[ExI] Monopolies in banking

Rafal Smigrodzki rafal.smigrodzki at gmail.com
Tue Jun 30 04:57:44 UTC 2009

On Wed, Jun 24, 2009 at 9:17 AM, <dan_ust at yahoo.com> wrote:
> How long is that?  Even now, with fiat currencies -- that, theoretically, have no upper limit on the amount of inflating -- people accept them.  I'm sure, e.g., Bernanke and his predecessors are paid in dollars.

### Let's say, 10 years. You get paid a 1/1000000th share of GNP ten
years after you start running the Non-Fed. Or maybe 1/100 000th share
of the difference between today's GNP and the GNP of 2019. That takes
care of the temporal aspect of inflation, and directs your attention
to long-term growth.

> I agree about 'knee-jerk support of "democracy",' but the problem with modern central banks is NOT democratic control -- as in the voters selecting the head of central banks or the legislators selecting ditto.  The problem is they are a monopoly -- no matter if they were controlled by the voters (whatever that means; at best, it would mean a majority of the voters, which would likely still be a minority of the people in any real world country today), by the legislature, by the executive, or were actually independent.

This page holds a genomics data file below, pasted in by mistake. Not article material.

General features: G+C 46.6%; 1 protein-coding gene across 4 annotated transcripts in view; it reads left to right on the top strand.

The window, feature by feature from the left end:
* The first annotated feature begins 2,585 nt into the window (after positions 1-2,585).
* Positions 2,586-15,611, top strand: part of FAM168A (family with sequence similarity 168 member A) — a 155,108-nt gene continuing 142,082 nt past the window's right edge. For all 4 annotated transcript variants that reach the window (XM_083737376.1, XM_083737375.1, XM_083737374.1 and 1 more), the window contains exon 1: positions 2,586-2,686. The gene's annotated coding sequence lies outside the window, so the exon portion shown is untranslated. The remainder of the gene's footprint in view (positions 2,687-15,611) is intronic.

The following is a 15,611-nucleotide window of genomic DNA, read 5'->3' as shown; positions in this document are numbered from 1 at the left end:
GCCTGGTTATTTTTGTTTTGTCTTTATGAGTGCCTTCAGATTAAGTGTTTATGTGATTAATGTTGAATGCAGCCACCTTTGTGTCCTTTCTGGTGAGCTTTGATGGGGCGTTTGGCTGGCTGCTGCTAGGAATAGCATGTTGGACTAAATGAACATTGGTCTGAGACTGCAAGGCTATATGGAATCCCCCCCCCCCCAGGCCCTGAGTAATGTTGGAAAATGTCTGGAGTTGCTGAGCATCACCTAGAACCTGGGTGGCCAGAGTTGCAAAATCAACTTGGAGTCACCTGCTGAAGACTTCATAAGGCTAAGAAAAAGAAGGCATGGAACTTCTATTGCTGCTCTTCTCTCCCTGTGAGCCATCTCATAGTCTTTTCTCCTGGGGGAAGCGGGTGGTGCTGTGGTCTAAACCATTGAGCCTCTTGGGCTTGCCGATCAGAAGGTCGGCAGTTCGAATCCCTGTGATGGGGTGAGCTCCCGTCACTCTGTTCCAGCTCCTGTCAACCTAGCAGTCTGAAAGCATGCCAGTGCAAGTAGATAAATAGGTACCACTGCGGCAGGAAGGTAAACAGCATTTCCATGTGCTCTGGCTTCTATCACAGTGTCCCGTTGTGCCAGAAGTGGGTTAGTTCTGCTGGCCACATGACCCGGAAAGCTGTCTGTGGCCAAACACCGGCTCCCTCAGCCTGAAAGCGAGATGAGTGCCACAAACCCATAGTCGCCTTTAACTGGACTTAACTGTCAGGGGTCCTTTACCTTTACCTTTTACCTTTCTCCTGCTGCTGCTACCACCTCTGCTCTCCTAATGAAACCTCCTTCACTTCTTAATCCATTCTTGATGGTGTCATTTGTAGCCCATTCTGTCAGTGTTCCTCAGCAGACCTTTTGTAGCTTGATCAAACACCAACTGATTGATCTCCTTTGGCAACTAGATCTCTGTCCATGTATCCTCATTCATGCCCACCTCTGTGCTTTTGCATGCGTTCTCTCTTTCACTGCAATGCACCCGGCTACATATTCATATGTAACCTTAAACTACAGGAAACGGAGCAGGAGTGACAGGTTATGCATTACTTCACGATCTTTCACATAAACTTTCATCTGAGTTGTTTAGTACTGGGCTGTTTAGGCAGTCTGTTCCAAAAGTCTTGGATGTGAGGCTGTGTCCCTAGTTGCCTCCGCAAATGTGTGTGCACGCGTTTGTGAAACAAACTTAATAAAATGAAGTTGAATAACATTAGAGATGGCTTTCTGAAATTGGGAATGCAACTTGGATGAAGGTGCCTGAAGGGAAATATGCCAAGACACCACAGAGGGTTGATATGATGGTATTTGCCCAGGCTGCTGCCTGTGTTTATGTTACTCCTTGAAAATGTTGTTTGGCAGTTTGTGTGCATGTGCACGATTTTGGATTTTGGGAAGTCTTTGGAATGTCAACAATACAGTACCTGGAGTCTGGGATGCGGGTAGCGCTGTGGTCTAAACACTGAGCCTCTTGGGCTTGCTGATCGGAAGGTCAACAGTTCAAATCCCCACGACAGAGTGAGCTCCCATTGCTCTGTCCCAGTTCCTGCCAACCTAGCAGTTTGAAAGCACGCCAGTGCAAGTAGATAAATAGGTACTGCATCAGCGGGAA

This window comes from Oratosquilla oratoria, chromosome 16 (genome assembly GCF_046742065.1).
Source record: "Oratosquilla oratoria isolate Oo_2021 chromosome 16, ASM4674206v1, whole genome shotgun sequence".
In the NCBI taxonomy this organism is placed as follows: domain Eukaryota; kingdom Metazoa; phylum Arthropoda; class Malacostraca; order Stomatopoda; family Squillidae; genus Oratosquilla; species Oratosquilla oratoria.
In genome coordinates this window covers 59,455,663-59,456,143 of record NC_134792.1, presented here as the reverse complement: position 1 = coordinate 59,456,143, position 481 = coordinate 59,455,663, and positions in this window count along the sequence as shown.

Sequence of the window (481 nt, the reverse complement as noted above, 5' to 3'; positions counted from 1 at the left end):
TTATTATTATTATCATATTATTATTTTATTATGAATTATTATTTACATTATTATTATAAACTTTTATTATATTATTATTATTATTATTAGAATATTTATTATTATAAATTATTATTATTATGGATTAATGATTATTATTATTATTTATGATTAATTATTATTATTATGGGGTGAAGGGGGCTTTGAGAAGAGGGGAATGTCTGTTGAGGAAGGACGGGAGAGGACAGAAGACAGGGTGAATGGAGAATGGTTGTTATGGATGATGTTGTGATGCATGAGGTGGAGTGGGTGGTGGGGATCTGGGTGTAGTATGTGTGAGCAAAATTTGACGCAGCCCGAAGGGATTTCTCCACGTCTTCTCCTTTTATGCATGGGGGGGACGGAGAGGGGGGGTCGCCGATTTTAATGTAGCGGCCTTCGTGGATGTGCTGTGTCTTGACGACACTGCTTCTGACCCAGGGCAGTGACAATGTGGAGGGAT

### Yes, I agree, being a monopoly is the biggest problem, but a
monopolist rewarded for long-term growth is less bad than a monopolist
controlled by an elected official looking for short term political

Please do remember that I am not advocating this solution as the best
one you can have but rather as something less bad than what we have


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